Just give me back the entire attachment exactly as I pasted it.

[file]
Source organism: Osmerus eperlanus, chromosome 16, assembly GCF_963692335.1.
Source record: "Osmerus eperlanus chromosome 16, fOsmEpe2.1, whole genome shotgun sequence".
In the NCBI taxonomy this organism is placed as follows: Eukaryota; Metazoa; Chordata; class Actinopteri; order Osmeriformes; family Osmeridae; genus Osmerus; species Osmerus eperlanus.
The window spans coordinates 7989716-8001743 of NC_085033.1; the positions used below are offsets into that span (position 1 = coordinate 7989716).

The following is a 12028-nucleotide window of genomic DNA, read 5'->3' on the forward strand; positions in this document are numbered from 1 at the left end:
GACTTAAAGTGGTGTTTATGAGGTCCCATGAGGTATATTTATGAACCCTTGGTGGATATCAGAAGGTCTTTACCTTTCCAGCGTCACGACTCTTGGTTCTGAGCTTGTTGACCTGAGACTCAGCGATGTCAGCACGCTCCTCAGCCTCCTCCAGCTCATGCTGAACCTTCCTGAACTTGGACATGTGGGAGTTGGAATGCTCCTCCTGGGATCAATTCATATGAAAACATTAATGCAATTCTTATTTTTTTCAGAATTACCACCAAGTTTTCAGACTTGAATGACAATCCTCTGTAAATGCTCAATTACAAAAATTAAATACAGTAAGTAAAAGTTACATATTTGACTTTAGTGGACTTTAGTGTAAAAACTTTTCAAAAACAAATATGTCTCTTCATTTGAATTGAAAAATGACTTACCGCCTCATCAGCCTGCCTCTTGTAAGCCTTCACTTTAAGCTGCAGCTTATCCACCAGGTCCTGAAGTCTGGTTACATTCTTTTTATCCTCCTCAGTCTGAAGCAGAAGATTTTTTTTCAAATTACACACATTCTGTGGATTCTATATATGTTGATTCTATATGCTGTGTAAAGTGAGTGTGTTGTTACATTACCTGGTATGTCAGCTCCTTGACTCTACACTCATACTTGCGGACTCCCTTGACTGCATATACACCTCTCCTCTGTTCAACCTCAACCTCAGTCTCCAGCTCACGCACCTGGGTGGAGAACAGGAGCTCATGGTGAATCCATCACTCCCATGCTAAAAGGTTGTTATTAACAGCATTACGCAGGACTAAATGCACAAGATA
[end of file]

Source organism: Osmerus eperlanus, chromosome 16, assembly GCF_963692335.1.
Source record: "Osmerus eperlanus chromosome 16, fOsmEpe2.1, whole genome shotgun sequence".
In the NCBI taxonomy this organism is placed as follows: Eukaryota; Metazoa; Chordata; class Actinopteri; order Osmeriformes; family Osmeridae; genus Osmerus; species Osmerus eperlanus.
The window spans coordinates 7989716-8001743 of NC_085033.1; the positions used below are offsets into that span (position 1 = coordinate 7989716).

The following is a 12028-nucleotide window of genomic DNA, read 5'->3' on the forward strand; positions in this document are numbered from 1 at the left end:
GACTTAAAGTGGTGTTTATGAGGTCCCATGAGGTATATTTATGAACCCTTGGTGGATATCAGAAGGTCTTTACCTTTCCAGCGTCACGACTCTTGGTTCTGAGCTTGTTGACCTGAGACTCAGCGATGTCAGCACGCTCCTCAGCCTCCTCCAGCTCATGCTGAACCTTCCTGAACTTGGACATGTGGGAGTTGGAATGCTCCTCCTGGGATCAATTCATATGAAAACATTAATGCAATTCTTATTTTTTTCAGAATTACCACCAAGTTTTCAGACTTGAATGACAATCCTCTGTAAATGCTCAATTACAAAAATTAAATACAGTAAGTAAAAGTTACATATTTGACTTTAGTGGACTTTAGTGTAAAAACTTTTCAAAAACAAATATGTCTCTTCATTTGAATTGAAAAATGACTTACCGCCTCATCAGCCTGCCTCTTGTAAGCCTTCACTTTAAGCTGCAGCTTATCCACCAGGTCCTGAAGTCTGGTTACATTCTTTTTATCCTCCTCAGTCTGAAGCAGAAGATTTTTTTTCAAATTACACACATTCTGTGGATTCTATATATGTTGATTCTATATGCTGTGTAAAGTGAGTGTGTTGTTACATTACCTGGTATGTCAGCTCCTTGACTCTACACTCATACTTGCGGACTCCCTTGACTGCATATACACCTCTCCTCTGTTCAACCTCAACCTCAGTCTCCAGCTCACGCACCTGGGTGGAGAACAGGAGCTCATGGTGAATCCATCACTCCCATGCTAAAAGGTTGTTATTAACAGCATTACGCAGGACTAAATGCACAAGATA